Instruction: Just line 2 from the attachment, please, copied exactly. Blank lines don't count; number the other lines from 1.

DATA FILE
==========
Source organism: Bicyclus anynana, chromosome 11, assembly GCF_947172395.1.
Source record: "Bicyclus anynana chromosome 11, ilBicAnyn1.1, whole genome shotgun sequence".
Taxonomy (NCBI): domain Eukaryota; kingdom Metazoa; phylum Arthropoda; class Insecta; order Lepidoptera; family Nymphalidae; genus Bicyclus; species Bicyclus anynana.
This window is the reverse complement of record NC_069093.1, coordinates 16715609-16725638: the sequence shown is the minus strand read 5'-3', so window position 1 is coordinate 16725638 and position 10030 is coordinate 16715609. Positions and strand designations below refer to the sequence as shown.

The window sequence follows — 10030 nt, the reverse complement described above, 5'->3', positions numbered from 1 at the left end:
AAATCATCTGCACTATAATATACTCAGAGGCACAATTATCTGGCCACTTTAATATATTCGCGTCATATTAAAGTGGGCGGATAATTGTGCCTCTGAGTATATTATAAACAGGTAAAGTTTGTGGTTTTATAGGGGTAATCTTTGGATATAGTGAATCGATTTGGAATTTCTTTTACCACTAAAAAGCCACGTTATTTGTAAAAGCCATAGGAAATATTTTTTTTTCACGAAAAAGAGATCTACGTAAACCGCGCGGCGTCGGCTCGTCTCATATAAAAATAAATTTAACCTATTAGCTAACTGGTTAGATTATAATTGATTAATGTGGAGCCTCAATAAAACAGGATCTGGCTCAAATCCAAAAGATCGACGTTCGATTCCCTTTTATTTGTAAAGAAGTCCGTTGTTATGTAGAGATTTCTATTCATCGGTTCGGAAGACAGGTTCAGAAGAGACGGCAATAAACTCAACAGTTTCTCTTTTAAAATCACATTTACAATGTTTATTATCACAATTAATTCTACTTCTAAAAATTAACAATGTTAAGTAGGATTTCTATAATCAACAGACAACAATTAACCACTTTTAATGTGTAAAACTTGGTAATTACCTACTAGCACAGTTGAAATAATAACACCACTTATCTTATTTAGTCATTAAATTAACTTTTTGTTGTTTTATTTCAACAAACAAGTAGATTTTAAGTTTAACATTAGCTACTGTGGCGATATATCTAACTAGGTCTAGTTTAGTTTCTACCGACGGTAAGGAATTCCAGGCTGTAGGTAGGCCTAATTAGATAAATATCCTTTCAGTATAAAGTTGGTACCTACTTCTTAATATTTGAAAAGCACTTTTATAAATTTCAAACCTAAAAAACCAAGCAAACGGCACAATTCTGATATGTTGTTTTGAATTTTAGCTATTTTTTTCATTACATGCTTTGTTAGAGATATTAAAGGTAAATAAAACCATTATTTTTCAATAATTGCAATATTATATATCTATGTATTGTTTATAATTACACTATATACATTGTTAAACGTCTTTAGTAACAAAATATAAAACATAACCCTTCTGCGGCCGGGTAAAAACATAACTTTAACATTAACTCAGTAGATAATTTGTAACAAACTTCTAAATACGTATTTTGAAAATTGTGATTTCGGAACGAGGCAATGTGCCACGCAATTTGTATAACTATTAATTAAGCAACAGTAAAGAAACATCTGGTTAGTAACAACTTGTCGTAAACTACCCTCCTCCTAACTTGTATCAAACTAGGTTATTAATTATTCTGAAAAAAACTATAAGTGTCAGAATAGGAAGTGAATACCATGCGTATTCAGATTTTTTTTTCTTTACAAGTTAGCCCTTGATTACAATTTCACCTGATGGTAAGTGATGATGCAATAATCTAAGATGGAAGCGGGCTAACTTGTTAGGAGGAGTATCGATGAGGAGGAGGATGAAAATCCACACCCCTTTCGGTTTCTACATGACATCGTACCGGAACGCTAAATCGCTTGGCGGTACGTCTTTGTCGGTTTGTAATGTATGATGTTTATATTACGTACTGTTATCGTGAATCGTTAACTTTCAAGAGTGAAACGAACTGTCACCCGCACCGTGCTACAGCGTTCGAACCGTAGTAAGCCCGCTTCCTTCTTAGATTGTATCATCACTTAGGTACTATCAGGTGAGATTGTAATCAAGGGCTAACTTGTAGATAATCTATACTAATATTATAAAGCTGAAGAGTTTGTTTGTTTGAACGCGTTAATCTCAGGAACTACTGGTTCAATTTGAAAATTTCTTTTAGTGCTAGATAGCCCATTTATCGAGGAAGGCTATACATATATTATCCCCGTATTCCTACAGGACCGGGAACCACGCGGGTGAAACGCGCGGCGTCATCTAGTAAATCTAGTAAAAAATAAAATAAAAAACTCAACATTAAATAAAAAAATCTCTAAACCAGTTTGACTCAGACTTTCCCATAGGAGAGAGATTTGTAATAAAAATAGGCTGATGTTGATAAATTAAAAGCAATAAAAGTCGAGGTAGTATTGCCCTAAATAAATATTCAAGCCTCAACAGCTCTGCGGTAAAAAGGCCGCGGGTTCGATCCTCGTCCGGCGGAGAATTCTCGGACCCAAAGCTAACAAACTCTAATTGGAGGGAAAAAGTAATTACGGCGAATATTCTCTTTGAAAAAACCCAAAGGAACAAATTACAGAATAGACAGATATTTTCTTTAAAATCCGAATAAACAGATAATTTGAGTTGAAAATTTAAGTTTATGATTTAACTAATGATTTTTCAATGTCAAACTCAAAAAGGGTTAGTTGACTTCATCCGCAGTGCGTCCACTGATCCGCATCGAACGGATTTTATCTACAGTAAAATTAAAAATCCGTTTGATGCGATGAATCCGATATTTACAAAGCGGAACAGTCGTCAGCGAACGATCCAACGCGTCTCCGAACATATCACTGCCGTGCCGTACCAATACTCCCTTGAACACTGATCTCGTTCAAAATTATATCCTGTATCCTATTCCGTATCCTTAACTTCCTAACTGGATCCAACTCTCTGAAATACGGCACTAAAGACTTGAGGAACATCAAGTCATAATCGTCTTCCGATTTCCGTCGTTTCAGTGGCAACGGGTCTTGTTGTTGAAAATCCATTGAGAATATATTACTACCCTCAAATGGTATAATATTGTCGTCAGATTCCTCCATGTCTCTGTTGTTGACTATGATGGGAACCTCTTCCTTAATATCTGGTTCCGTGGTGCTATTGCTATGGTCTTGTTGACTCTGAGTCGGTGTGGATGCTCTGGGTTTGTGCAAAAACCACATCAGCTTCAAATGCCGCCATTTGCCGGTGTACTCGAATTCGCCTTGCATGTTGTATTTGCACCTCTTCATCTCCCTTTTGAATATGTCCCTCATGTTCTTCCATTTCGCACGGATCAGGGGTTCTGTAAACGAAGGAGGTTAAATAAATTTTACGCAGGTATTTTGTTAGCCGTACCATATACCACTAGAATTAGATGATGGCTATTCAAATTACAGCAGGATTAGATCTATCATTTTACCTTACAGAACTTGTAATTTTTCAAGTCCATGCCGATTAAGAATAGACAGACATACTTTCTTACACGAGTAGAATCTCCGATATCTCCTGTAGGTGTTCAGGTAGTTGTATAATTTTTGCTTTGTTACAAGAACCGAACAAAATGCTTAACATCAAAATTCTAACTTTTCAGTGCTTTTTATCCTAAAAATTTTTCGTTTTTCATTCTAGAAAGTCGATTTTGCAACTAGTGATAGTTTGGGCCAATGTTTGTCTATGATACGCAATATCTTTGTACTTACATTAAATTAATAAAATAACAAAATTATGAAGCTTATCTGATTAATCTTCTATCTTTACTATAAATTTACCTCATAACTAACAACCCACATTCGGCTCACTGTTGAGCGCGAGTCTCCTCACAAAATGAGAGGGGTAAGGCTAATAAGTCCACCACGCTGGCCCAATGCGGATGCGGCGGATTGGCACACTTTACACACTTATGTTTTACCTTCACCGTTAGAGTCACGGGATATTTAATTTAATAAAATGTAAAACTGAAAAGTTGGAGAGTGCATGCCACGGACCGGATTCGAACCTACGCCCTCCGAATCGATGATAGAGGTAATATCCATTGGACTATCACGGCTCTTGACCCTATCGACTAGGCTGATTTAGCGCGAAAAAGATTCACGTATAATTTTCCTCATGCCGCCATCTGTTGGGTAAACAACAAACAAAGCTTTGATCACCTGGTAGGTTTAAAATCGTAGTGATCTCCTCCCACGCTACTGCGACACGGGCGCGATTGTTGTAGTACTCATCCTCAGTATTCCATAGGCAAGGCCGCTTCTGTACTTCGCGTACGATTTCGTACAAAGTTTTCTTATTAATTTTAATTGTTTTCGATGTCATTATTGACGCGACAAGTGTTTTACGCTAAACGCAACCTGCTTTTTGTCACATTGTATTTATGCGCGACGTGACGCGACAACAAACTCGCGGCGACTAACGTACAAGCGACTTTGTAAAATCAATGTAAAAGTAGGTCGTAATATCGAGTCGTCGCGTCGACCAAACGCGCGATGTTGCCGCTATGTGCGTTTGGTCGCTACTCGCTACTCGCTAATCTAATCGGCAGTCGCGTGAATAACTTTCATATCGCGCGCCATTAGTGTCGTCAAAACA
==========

Source record: "Bicyclus anynana chromosome 11, ilBicAnyn1.1, whole genome shotgun sequence".